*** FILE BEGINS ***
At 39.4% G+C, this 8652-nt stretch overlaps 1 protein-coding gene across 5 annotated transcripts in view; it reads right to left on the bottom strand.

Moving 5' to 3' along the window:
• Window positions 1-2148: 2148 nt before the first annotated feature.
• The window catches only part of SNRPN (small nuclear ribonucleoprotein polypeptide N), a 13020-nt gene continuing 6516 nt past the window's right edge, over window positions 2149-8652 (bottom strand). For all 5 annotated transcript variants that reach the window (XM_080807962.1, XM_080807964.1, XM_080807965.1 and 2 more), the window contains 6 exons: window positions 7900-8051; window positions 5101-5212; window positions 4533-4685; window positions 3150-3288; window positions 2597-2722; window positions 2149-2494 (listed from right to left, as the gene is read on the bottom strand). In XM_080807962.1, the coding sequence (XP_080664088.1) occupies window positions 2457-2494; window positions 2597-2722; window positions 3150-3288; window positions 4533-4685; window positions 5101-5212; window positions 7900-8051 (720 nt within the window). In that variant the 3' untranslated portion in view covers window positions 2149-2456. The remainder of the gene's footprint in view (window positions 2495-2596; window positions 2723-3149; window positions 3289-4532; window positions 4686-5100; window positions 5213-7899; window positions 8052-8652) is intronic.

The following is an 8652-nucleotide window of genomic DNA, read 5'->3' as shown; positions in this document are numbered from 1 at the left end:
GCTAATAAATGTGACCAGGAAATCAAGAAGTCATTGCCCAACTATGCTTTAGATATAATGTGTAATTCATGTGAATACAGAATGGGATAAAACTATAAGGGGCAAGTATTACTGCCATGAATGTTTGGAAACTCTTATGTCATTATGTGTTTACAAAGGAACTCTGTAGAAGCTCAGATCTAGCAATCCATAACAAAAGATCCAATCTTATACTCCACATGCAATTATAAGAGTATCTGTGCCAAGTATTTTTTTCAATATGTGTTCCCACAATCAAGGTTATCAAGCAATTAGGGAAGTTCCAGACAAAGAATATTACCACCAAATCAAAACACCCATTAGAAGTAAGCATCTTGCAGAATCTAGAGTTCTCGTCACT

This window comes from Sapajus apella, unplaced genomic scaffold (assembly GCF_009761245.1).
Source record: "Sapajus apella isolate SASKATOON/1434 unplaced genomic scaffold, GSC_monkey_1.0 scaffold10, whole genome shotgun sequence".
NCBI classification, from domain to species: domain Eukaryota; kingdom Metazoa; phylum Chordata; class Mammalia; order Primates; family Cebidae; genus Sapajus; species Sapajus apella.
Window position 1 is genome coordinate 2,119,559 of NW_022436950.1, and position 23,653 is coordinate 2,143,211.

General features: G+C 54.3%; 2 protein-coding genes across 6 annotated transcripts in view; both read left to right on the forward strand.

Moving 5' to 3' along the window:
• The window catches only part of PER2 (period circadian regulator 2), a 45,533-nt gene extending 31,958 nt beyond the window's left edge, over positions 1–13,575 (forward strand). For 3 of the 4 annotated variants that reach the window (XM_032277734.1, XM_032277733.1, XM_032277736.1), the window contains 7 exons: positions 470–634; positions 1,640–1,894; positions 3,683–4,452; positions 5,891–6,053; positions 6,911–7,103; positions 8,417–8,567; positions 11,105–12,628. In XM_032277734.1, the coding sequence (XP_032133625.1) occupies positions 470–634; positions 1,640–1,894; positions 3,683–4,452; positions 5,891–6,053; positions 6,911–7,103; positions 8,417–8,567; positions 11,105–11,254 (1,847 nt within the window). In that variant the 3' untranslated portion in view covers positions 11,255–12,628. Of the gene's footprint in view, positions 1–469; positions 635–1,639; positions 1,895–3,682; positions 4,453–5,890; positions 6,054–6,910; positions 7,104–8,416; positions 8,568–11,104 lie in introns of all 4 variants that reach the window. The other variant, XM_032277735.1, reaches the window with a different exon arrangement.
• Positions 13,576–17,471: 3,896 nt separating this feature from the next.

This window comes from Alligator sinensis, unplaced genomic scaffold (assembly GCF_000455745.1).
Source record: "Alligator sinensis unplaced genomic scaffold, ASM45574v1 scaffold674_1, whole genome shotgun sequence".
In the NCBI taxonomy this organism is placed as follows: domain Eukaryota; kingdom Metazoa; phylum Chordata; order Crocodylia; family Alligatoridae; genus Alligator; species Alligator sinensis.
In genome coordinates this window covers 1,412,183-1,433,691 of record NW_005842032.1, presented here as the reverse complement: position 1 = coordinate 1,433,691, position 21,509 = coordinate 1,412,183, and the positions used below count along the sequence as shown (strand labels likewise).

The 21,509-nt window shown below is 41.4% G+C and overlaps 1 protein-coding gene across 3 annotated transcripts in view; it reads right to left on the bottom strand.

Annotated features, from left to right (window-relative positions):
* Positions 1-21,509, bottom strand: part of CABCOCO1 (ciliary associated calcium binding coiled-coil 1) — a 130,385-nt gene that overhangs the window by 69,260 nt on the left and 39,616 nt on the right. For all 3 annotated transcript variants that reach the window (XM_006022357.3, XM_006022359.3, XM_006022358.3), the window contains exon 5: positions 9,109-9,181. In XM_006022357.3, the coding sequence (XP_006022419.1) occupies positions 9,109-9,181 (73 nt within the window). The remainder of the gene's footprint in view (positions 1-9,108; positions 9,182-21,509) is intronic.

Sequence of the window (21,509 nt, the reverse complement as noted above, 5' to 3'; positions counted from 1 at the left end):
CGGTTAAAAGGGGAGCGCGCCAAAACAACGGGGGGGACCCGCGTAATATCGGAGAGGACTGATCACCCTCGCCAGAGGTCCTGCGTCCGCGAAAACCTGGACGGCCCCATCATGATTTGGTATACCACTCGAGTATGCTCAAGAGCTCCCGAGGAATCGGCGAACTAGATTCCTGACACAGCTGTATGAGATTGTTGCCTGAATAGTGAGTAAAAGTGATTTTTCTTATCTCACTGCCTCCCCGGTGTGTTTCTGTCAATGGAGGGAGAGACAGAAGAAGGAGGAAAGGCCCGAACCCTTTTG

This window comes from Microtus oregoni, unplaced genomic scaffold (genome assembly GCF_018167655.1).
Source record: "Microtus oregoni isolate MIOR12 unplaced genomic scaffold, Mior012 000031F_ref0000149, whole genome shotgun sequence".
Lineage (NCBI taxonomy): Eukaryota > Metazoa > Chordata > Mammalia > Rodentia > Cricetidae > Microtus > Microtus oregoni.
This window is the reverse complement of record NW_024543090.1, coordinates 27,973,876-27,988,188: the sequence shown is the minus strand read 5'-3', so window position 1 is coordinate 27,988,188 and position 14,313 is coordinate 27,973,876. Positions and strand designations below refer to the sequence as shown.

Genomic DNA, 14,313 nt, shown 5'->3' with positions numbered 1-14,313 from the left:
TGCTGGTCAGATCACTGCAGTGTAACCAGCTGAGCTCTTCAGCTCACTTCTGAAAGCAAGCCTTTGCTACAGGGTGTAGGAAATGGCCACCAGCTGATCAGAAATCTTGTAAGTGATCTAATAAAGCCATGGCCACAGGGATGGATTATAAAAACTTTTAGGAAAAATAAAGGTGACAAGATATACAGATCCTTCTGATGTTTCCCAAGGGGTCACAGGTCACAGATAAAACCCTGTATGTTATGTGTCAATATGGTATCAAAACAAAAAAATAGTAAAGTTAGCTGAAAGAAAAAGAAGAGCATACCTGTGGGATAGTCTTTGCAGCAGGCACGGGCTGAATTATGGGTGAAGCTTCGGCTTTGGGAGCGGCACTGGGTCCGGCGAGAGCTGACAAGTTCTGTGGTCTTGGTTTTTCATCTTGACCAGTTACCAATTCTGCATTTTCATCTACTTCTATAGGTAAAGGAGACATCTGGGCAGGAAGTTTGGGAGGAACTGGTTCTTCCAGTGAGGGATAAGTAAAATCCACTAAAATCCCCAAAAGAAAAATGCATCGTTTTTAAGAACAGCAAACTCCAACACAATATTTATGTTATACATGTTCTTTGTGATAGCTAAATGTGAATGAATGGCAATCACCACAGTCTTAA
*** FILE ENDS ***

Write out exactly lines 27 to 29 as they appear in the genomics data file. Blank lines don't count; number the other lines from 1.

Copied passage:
This window is the reverse complement of record NW_024543090.1, coordinates 27,973,876-27,988,188: the sequence shown is the minus strand read 5'-3', so window position 1 is coordinate 27,988,188 and position 14,313 is coordinate 27,973,876. Positions and strand designations below refer to the sequence as shown.

Genomic DNA, 14,313 nt, shown 5'->3' with positions numbered 1-14,313 from the left:
TGCTGGTCAGATCACTGCAGTGTAACCAGCTGAGCTCTTCAGCTCACTTCTGAAAGCAAGCCTTTGCTACAGGGTGTAGGAAATGGCCACCAGCTGATCAGAAATCTTGTAAGTGATCTAATAAAGCCATGGCCACAGGGATGGATTATAAAAACTTTTAGGAAAAATAAAGGTGACAAGATATACAGATCCTTCTGATGTTTCCCAAGGGGTCACAGGTCACAGATAAAACCCTGTATGTTATGTGTCAATATGGTATCAAAACAAAAAAATAGTAAAGTTAGCTGAAAGAAAAAGAAGAGCATACCTGTGGGATAGTCTTTGCAGCAGGCACGGGCTGAATTATGGGTGAAGCTTCGGCTTTGGGAGCGGCACTGGGTCCGGCGAGAGCTGACAAGTTCTGTGGTCTTGGTTTTTCATCTTGACCAGTTACCAATTCTGCATTTTCATCTACTTCTATAGGTAAAGGAGACATCTGGGCAGGAAGTTTGGGAGGAACTGGTTCTTCCAGTGAGGGATAAGTAAAATCCACTAAAATCCCCAAAAGAAAAATGCATCGTTTTTAAGAACAGCAAACTCCAACACAATATTTATGTTATACATGTTCTTTGTGATAGCTAAATGTGAATGAATGGCAATCACCACAGTCTTAA